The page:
Some shows would be moving from Channel 2 to Channel 11 including Studio One, Godfrey and Friends, I’ve Got a Secret, Racket Squad, Mr. And Mrs. North, Private Secretary, Toast of the Town, Ken Murray and Alan Young. Jack Harris of KPRC-TV said most of those had been airing on Channel 2 late at night and would be replaced by feature movies. New shows on KGUL-TV never before seen in Houston included Captain Video, Plainclothesman, Jane Froman, City Hospital, Crime Syndicated, Danger, The Ruggles, Quick as a Flash, Four Star Playhouse, Video Theater, Big Town, Life Begins at 80, My Friend Irma, Beat the Clock, Jackie Gleason, Chance of a Lifetime and Gene Autry. Shows that had aired previously in Houston but weren’t currently on the KPRC-TV schedule included Bishop Fulton J. Sheen, Perry Como, Burns and Allen, You Asked for It, Man Against Crime, Blue Ribbon Bouts, Big Town, Playhouse of Stars and Quiz Kids.
The station planned 3 local shows plus 2 daily newscasts. A homemaking hour would consist of a 30 minute cooking show presided over by George Young, chef of Galveston’s Jean Lafitte Hotel, followed by Wilma Rutherford, formerly of KRLD-TV, Dallas, who would discuss homemaking tips, fashion and decorating, etc. A musical show would be offered in the near future, alternating between the Al Pliner Trio of Galveston and Margie, Wink and Everest, a trio from Houston. Margie was identified as Margie Crumbaker, perhaps the same person who was later a columnist for the Houston Post.
Some accounts have claimed the first evening’s programming was to be a festival of James Stewart movies but that is not what was reported in the Houston Chronicle or Galveston Daily News. A line-up of CBS network shows was due after the brief opening show, followed by the feature presentation of the night, "Oil Town USA," a film which had been shot by the Billy Graham Evangelical Crusade at Rice Stadium in Houston.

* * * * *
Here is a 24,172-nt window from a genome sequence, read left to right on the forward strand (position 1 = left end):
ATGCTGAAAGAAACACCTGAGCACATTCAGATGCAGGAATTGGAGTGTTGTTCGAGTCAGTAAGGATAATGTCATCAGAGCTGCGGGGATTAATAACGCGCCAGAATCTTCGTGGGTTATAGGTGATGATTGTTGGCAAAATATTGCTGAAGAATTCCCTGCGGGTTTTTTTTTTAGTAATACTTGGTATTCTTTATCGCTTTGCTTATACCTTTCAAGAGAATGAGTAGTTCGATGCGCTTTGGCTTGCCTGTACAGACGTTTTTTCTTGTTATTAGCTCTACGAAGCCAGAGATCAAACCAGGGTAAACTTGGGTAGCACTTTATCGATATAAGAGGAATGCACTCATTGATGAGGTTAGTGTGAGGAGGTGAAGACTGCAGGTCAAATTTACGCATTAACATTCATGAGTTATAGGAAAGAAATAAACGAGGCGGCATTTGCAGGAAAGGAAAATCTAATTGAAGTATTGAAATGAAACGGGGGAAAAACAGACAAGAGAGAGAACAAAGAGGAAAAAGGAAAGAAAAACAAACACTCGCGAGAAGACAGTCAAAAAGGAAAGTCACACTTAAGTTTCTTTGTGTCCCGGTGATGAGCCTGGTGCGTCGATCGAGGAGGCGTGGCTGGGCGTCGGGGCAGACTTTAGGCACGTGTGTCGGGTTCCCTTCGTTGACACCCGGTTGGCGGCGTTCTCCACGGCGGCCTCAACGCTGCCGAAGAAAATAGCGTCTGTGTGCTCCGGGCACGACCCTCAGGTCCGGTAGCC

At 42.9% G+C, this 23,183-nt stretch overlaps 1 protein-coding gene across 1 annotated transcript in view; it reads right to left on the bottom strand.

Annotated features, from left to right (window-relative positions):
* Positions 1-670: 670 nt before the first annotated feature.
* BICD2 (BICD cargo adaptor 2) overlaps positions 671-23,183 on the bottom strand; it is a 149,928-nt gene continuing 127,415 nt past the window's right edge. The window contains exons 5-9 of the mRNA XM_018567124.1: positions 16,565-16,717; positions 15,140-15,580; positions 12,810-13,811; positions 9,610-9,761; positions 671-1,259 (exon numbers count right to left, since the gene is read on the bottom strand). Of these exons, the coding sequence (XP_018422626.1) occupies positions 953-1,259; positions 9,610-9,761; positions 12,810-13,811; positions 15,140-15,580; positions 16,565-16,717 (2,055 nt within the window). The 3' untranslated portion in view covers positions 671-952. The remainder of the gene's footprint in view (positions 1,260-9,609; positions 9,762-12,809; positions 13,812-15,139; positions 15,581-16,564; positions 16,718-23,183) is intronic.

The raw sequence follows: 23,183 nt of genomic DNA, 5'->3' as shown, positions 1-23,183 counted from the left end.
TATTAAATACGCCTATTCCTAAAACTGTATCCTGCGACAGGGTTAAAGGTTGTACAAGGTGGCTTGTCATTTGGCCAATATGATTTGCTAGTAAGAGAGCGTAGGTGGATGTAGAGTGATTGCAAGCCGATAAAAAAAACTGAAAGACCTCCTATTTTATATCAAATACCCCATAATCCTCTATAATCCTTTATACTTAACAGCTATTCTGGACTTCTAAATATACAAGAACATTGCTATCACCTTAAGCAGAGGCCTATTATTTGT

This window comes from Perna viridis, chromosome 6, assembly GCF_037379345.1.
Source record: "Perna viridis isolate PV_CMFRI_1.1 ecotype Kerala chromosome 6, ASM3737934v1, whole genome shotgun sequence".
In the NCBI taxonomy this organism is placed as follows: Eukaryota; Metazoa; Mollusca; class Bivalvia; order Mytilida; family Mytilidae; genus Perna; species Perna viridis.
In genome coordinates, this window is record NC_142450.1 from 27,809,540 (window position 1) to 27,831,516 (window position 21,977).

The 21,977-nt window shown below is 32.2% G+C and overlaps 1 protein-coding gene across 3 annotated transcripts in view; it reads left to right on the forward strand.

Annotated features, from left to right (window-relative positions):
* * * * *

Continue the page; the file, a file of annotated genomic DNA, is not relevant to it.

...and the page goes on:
What actually happened however was a breakdown in the equipment which left actor Stewart ad libbing in the lobby of the small building, holding a lavalier microphone, trying to fill. I was watching at this point - for some reason, I had some control over the TV though I was the youngest family member. I don’t remember that we had tuned in and caught the opening formalities but I was watching at this point and got bored. Stewart was not very good at ad libbing; I hardly knew who he was, anyway, as he had not been featured in many of the movies I saw at the Lake Theater in Lake Jackson at the weekly Saturday afternoon double-feature. Besides, there were now 2 stations to choose from and I switched the set over to watch Channel 2, thus becoming one of the earliest and youngest channel surfers in Houston.
Meanwhile on Channel 11, desperate measures were undertaken to save the evening. A local country western artist, Utah Carl, was summoned and he and his band showed up within minutes and performed an impromptu concert in the station’s lobby. The story of Utah Carl is recounted in this article by Galvestonian Bill Cherry for the Rockabilly Hall of Fame. Station officials were so grateful for his efforts and so impressed with his showmanship that he was given a regular slot on the station, adding to the local programming. Live country music programming was actually quite common in early TV; long running Grand Ol’ Opry stars Curly Fox and Miss Texas Ruby had a program on KPRC-TV that lasted for 7 years and they had earlier had a show on WNBC-TV, New York.
The 16 page Chronicle special section included numerous articles about the pending launch of KUHT-TV, Channel 8, plus KNUZ-TV and plans at KPRC-TV to boost power when it moved into new studios on Post Oak Road in Houston.
The image above comes from the archives of the Galveston Daily News on microfilm at the Rosenberg Library in Galveston.